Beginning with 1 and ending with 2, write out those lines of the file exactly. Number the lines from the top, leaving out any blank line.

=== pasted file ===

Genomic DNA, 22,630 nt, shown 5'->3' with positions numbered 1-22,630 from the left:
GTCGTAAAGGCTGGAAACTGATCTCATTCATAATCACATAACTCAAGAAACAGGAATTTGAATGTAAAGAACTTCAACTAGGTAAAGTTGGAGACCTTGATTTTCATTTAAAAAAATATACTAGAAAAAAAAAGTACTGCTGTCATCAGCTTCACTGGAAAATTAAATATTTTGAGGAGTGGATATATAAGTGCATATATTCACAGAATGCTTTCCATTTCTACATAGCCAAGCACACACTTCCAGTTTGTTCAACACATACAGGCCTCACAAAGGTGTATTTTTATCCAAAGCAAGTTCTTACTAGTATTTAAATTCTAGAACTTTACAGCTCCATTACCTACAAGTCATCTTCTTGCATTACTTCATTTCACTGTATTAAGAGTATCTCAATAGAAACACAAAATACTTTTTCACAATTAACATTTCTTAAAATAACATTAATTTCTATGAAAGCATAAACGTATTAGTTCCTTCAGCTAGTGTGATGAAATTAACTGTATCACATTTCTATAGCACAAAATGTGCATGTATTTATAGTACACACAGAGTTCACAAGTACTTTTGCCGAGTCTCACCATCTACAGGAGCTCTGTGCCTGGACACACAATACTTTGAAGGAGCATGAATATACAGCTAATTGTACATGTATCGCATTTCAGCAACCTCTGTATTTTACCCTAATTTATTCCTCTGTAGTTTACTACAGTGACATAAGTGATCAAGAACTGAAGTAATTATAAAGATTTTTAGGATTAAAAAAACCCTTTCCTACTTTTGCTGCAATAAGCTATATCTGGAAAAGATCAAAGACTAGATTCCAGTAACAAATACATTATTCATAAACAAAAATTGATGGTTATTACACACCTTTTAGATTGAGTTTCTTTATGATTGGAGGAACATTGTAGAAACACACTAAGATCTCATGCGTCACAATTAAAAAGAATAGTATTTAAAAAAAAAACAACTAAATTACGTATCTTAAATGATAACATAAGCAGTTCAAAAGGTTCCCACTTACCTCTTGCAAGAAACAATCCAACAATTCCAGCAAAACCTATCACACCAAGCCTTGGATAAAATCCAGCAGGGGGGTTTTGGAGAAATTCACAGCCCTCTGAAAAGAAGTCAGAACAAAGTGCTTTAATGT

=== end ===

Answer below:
Genomic DNA, 22,630 nt, shown 5'->3' with positions numbered 1-22,630 from the left:
GTCGTAAAGGCTGGAAACTGATCTCATTCATAATCACATAACTCAAGAAACAGGAATTTGAATGTAAAGAACTTCAACTAGGTAAAGTTGGAGACCTTGATTTTCATTTAAAAAAATATACTAGAAAAAAAAAGTACTGCTGTCATCAGCTTCACTGGAAAATTAAATATTTTGAGGAGTGGATATATAAGTGCATATATTCACAGAATGCTTTCCATTTCTACATAGCCAAGCACACACTTCCAGTTTGTTCAACACATACAGGCCTCACAAAGGTGTATTTTTATCCAAAGCAAGTTCTTACTAGTATTTAAATTCTAGAACTTTACAGCTCCATTACCTACAAGTCATCTTCTTGCATTACTTCATTTCACTGTATTAAGAGTATCTCAATAGAAACACAAAATACTTTTTCACAATTAACATTTCTTAAAATAACATTAATTTCTATGAAAGCATAAACGTATTAGTTCCTTCAGCTAGTGTGATGAAATTAACTGTATCACATTTCTATAGCACAAAATGTGCATGTATTTATAGTACACACAGAGTTCACAAGTACTTTTGCCGAGTCTCACCATCTACAGGAGCTCTGTGCCTGGACACACAATACTTTGAAGGAGCATGAATATACAGCTAATTGTACATGTATCGCATTTCAGCAACCTCTGTATTTTACCCTAATTTATTCCTCTGTAGTTTACTACAGTGACATAAGTGATCAAGAACTGAAGTAATTATAAAGATTTTTAGGATTAAAAAAACCCTTTCCTACTTTTGCTGCAATAAGCTATATCTGGAAAAGATCAAAGACTAGATTCCAGTAACAAATACATTATTCATAAACAAAAATTGATGGTTATTACACACCTTTTAGATTGAGTTTCTTTATGATTGGAGGAACATTGTAGAAACACACTAAGATCTCATGCGTCACAATTAAAAAGAATAGTATTTAAAAAAAAAACAACTAAATTACGTATCTTAAATGATAACATAAGCAGTTCAAAAGGTTCCCACTTACCTCTTGCAAGAAACAATCCAACAATTCCAGCAAAACCTATCACACCAAGCCTTGGATAAAATCCAGCAGGGGGGTTTTGGAGAAATTCACAGCCCTCTGAAAAGAAGTCAGAACAAAGTGCTTTAATGT